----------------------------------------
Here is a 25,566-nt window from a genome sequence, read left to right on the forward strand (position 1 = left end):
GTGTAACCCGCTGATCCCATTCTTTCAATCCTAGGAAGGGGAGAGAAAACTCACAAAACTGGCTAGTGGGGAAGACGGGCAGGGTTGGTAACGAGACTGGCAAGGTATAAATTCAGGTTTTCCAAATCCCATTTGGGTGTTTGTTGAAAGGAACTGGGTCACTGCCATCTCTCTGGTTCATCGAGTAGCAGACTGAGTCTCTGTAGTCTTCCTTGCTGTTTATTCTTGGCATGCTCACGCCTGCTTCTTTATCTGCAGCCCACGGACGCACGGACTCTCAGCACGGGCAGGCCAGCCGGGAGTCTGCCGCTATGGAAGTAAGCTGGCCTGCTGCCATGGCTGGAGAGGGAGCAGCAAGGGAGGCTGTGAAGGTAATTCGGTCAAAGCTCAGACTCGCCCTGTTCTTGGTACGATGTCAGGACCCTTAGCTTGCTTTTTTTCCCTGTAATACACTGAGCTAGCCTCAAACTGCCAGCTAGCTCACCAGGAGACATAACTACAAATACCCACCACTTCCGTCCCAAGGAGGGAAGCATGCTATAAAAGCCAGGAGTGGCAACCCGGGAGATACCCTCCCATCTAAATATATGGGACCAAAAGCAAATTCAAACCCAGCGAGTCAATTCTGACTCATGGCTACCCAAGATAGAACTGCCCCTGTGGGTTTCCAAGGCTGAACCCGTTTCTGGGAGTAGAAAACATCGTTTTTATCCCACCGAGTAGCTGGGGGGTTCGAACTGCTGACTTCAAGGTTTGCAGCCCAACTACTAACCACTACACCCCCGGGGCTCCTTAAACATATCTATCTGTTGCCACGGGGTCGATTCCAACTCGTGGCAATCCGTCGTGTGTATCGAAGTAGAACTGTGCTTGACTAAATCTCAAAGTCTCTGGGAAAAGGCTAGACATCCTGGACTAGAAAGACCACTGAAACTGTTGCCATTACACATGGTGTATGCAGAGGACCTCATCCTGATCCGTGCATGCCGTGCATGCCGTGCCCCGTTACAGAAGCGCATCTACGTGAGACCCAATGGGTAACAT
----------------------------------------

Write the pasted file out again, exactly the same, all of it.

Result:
Here is a 25,566-nt window from a genome sequence, read left to right on the forward strand (position 1 = left end):
GTGTAACCCGCTGATCCCATTCTTTCAATCCTAGGAAGGGGAGAGAAAACTCACAAAACTGGCTAGTGGGGAAGACGGGCAGGGTTGGTAACGAGACTGGCAAGGTATAAATTCAGGTTTTCCAAATCCCATTTGGGTGTTTGTTGAAAGGAACTGGGTCACTGCCATCTCTCTGGTTCATCGAGTAGCAGACTGAGTCTCTGTAGTCTTCCTTGCTGTTTATTCTTGGCATGCTCACGCCTGCTTCTTTATCTGCAGCCCACGGACGCACGGACTCTCAGCACGGGCAGGCCAGCCGGGAGTCTGCCGCTATGGAAGTAAGCTGGCCTGCTGCCATGGCTGGAGAGGGAGCAGCAAGGGAGGCTGTGAAGGTAATTCGGTCAAAGCTCAGACTCGCCCTGTTCTTGGTACGATGTCAGGACCCTTAGCTTGCTTTTTTTCCCTGTAATACACTGAGCTAGCCTCAAACTGCCAGCTAGCTCACCAGGAGACATAACTACAAATACCCACCACTTCCGTCCCAAGGAGGGAAGCATGCTATAAAAGCCAGGAGTGGCAACCCGGGAGATACCCTCCCATCTAAATATATGGGACCAAAAGCAAATTCAAACCCAGCGAGTCAATTCTGACTCATGGCTACCCAAGATAGAACTGCCCCTGTGGGTTTCCAAGGCTGAACCCGTTTCTGGGAGTAGAAAACATCGTTTTTATCCCACCGAGTAGCTGGGGGGTTCGAACTGCTGACTTCAAGGTTTGCAGCCCAACTACTAACCACTACACCCCCGGGGCTCCTTAAACATATCTATCTGTTGCCACGGGGTCGATTCCAACTCGTGGCAATCCGTCGTGTGTATCGAAGTAGAACTGTGCTTGACTAAATCTCAAAGTCTCTGGGAAAAGGCTAGACATCCTGGACTAGAAAGACCACTGAAACTGTTGCCATTACACATGGTGTATGCAGAGGACCTCATCCTGATCCGTGCATGCCGTGCATGCCGTGCCCCGTTACAGAAGCGCATCTACGTGAGACCCAATGGGTAACAT